Canada Work Permit: Canada is slowly starting to eliminate its growing backlog of immigration applications by prioritizing work permits.
In a recent discussion with the Standing Committee on Citizenship and Immigration, Canadian Immigration Minister Sean Fraser reiterated his before deposits of enhancing processing times for work permits.
Immigration Minister Said
According to news reports, Fraser said Immigration, Refugees and Citizenship Canada (IRCC) will operate its $85 million budget to decrease processing times – made worse by the pandemic.
Fraser once announced that service norms for work permits, study permits, proof of citizenship, and permanent residence card regenerations would return to normal by the end of 2022.
While the funds will be used to create tools such as electronic application systems and online application trackers, IRCC Assistant Deputy Minister Daniel Mills explained that it will not necessarily enhance processing times for permanent resident applications.
Processing time for work permits
The standard processing time for work permits offered outside Canada is 60 days, except for International Experience Canada (IEC) work permits, which accept 56 days. It accepts up to 120 days for a submitted work permit attachment to be processed in Canada.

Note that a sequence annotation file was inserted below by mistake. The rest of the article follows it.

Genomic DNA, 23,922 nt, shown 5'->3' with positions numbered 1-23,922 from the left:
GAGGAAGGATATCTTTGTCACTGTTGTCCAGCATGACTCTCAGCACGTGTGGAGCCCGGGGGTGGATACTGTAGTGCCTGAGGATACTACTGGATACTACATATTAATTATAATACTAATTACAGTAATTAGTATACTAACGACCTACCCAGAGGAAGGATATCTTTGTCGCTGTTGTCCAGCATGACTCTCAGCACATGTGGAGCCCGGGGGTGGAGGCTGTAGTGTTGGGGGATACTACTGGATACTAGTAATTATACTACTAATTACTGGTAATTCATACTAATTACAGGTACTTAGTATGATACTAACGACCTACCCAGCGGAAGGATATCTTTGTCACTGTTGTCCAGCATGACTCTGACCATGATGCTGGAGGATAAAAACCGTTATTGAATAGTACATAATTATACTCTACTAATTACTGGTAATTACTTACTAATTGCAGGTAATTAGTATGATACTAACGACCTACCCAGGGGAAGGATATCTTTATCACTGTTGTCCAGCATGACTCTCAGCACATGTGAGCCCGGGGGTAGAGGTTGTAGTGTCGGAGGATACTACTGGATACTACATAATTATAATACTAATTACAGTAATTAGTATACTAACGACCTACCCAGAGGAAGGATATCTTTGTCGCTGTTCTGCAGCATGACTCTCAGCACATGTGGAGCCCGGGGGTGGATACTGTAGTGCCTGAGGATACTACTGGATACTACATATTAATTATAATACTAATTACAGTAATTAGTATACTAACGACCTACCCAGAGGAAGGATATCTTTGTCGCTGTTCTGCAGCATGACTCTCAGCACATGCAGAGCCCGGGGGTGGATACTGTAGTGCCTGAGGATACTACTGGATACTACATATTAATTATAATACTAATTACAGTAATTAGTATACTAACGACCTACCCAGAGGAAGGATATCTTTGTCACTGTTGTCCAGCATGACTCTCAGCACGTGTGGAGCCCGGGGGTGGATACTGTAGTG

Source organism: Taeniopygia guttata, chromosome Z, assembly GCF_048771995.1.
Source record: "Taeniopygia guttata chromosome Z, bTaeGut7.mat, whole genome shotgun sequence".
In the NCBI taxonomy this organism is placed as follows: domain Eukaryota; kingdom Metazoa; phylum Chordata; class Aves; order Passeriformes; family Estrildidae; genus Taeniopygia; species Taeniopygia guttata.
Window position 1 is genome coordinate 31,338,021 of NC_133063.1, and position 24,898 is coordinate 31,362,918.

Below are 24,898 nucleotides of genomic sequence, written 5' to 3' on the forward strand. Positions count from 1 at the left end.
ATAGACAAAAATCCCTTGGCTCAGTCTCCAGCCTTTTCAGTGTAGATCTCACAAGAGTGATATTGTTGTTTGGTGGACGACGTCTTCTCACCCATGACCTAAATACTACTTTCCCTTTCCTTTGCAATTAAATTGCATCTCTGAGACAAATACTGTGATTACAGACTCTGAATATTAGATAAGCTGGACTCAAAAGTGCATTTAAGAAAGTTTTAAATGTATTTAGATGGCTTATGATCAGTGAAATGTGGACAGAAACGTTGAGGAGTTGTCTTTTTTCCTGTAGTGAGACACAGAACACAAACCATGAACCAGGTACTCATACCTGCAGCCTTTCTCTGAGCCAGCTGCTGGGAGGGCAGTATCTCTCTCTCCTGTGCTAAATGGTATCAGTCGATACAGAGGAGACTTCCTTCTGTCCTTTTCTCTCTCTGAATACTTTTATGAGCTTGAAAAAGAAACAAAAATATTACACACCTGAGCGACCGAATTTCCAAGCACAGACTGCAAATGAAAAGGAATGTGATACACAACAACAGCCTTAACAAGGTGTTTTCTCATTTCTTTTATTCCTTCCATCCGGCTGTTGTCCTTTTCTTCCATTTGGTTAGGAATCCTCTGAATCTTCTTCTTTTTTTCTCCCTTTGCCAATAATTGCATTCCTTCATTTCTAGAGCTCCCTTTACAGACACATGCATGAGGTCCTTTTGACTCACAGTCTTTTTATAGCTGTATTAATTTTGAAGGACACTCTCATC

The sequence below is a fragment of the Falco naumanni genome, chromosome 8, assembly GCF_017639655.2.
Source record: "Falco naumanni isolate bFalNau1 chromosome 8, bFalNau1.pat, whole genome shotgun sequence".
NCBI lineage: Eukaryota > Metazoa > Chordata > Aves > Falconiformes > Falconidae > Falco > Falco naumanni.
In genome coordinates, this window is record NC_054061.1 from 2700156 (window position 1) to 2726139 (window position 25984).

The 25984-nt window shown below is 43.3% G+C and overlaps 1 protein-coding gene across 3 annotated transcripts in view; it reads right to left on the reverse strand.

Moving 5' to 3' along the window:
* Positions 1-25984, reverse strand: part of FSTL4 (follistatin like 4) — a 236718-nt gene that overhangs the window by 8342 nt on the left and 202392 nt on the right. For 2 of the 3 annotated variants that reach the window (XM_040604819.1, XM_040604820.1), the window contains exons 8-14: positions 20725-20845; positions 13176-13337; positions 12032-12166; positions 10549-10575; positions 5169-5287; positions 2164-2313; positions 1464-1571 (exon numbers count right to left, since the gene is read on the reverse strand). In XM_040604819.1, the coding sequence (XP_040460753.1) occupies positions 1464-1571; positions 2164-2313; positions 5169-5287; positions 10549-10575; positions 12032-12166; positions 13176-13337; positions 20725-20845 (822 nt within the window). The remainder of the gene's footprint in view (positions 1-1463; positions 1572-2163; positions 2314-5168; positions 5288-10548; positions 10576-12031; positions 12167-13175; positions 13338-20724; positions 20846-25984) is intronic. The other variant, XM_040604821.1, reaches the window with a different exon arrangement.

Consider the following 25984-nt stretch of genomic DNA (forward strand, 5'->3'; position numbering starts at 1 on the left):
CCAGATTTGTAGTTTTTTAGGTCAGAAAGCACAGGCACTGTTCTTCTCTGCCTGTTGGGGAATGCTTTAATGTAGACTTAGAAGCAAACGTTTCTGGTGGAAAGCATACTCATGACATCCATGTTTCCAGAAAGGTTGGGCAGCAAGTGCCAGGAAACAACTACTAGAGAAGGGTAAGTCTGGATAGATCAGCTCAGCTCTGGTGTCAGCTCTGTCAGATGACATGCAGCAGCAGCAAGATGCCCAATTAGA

85,000 Work Permit Applications
According to information, before the pandemic, the IRCC had completed these deadlines more than 87% of the time. Official figures for 2020-2021 have not been released yet.
It arrives at a time when the backlog in Canada’s immigration services tops 1.8 million – including applications from future citizens, permanent residents, international students, temporary workers, and visitors. As of February 1, IRCC has over 85,000 work permit applications pending.
On January 31, Minister Fraser declared that Canada plans to make 147,000 PR findings in the first quarter of 2022 – double the same period in 2021.
900,000 Jobs opportunity in Canada
There was nearly 900,000 jobs opportunity in Canada last year in November, and immigration has long been the country’s plan to support labor market growth, according to a statement by Statistics Canada.
The country designs to welcome more than 1.3 million new immigrants to the country over the next 3 years to help its economizing recover from COVID-19 and drive future growth.